FSIA

EgyptAir Flight 648 was hijacked on November 23, 1985. Fifty-eight of the ninety-eight passengers died. Three years later, Pam Am Flight 103 exploded over Lockerbie, Scotland at 7:03 PM on December 21, 1988. All of the 259 passengers died.

Advancing a novel takings theory, the Plaintiffs in Aviation & Gen. Ins. Co., Ltd. v. United States—insurance companies and an asset management company—asserted that President George W. Bush’s restoration of sovereign immunity to Libya in 2008 constituted an unconstitutional taking of their property interest in insurance contracts. No. 14-687C, 2016 WL 3675437 (Fed. Cl. July 7, 2016). Judge Wheeler granted Defendants’ motion for summary judgment on July 7, 2016.

This post describes the legal background of the case and the Court’s opinion. It also discusses how Aviation & Gen. Ins. Co. should be a warning to clients and attorneys considering filing a takings claim. First, alternative methods of framing the takings claim may increase the likelihood of overcoming summary judgment. Second, litigants and lawyers must use Takings Claims as a strategic part of their larger litigation plan.[1]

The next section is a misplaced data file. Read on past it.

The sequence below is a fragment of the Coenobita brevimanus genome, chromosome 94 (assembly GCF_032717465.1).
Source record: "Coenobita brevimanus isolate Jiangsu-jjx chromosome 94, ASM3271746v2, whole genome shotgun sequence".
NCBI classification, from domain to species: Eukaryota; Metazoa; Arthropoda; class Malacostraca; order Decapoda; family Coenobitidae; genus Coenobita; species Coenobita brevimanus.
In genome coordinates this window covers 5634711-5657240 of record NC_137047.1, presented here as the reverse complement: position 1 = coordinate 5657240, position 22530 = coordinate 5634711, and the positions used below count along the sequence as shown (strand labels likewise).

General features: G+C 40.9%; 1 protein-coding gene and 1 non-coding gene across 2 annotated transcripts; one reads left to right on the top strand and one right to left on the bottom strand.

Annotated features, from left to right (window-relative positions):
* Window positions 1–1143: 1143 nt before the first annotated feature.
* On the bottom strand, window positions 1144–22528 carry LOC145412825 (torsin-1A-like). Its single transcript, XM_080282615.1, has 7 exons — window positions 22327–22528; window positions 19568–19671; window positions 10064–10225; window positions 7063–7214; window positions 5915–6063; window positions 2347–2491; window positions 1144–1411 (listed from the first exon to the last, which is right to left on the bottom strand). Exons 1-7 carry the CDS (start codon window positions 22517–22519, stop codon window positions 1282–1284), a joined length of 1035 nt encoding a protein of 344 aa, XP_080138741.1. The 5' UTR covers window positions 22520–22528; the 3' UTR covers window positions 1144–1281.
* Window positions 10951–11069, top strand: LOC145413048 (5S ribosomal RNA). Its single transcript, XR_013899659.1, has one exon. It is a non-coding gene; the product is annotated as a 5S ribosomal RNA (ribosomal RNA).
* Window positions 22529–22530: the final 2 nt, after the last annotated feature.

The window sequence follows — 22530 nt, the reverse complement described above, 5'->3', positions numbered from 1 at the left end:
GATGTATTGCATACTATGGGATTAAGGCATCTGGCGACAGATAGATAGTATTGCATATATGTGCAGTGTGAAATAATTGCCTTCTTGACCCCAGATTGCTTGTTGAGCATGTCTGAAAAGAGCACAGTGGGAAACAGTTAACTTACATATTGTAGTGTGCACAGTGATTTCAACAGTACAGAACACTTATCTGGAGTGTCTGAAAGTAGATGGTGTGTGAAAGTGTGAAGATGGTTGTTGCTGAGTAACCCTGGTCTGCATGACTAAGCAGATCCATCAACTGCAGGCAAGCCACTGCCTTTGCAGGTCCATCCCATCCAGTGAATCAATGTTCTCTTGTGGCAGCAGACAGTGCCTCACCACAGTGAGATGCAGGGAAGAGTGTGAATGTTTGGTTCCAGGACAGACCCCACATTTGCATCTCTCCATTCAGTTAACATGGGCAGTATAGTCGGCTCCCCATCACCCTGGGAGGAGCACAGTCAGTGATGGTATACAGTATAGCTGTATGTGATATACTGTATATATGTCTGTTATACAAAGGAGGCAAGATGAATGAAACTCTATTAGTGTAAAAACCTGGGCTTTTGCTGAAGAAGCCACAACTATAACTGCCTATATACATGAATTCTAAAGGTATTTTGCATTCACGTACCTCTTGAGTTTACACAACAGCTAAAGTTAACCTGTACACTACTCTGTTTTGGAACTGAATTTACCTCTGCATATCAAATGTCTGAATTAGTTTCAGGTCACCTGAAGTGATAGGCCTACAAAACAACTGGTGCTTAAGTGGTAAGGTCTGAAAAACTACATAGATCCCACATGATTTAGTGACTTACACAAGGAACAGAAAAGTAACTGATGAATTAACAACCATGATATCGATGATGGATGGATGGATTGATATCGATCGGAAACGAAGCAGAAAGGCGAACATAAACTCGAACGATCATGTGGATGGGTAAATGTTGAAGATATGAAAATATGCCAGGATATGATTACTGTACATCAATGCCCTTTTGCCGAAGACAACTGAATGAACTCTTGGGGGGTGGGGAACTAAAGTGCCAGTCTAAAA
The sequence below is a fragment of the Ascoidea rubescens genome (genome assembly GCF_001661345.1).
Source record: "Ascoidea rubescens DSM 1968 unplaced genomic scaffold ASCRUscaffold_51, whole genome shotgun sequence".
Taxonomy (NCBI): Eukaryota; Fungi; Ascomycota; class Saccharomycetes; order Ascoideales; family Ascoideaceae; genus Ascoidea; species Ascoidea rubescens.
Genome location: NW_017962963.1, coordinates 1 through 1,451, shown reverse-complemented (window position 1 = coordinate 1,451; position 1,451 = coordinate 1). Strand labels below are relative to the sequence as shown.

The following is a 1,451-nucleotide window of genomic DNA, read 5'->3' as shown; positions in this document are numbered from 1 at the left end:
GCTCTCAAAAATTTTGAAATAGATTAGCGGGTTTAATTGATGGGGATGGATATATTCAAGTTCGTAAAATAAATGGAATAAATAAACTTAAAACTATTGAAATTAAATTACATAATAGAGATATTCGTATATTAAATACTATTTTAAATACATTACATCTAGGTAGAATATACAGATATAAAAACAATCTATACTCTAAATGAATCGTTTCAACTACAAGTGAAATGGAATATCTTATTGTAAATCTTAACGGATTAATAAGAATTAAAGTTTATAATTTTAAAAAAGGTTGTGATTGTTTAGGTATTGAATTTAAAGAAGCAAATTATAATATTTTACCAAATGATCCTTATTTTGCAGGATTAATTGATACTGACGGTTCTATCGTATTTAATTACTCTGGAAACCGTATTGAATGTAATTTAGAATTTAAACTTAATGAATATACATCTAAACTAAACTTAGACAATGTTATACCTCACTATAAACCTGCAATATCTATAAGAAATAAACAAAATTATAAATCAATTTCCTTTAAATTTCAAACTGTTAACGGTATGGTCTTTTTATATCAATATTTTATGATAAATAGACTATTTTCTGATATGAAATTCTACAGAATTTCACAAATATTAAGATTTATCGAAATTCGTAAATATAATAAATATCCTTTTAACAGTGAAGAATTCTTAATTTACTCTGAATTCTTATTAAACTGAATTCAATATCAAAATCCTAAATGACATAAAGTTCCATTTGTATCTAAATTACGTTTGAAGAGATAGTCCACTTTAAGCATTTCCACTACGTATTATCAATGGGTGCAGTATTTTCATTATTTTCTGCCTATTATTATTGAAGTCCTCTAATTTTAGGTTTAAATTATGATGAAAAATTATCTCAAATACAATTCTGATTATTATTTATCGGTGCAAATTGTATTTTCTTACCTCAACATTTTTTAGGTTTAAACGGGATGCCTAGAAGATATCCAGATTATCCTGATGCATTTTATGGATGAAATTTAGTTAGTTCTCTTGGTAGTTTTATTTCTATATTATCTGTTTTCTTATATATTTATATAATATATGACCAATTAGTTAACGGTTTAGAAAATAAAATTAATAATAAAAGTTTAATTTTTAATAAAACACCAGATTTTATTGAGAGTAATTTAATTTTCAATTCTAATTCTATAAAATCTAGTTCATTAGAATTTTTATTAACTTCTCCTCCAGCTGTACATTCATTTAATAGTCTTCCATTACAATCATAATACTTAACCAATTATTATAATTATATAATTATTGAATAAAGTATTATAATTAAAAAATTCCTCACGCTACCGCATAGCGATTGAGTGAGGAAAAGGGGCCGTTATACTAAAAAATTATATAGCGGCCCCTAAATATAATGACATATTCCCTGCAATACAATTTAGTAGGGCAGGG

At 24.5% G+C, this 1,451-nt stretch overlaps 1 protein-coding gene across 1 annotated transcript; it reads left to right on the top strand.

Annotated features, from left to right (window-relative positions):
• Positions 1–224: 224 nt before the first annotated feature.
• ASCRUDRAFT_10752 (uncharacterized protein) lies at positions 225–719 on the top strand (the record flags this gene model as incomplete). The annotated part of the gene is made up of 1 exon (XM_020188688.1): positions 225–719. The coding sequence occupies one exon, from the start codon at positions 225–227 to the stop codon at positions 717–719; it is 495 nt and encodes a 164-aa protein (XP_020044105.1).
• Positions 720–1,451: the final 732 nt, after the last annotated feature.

Continue Reading The Foreign Sovereign Immunities Act and the Fifth Amendment’s Takings Clause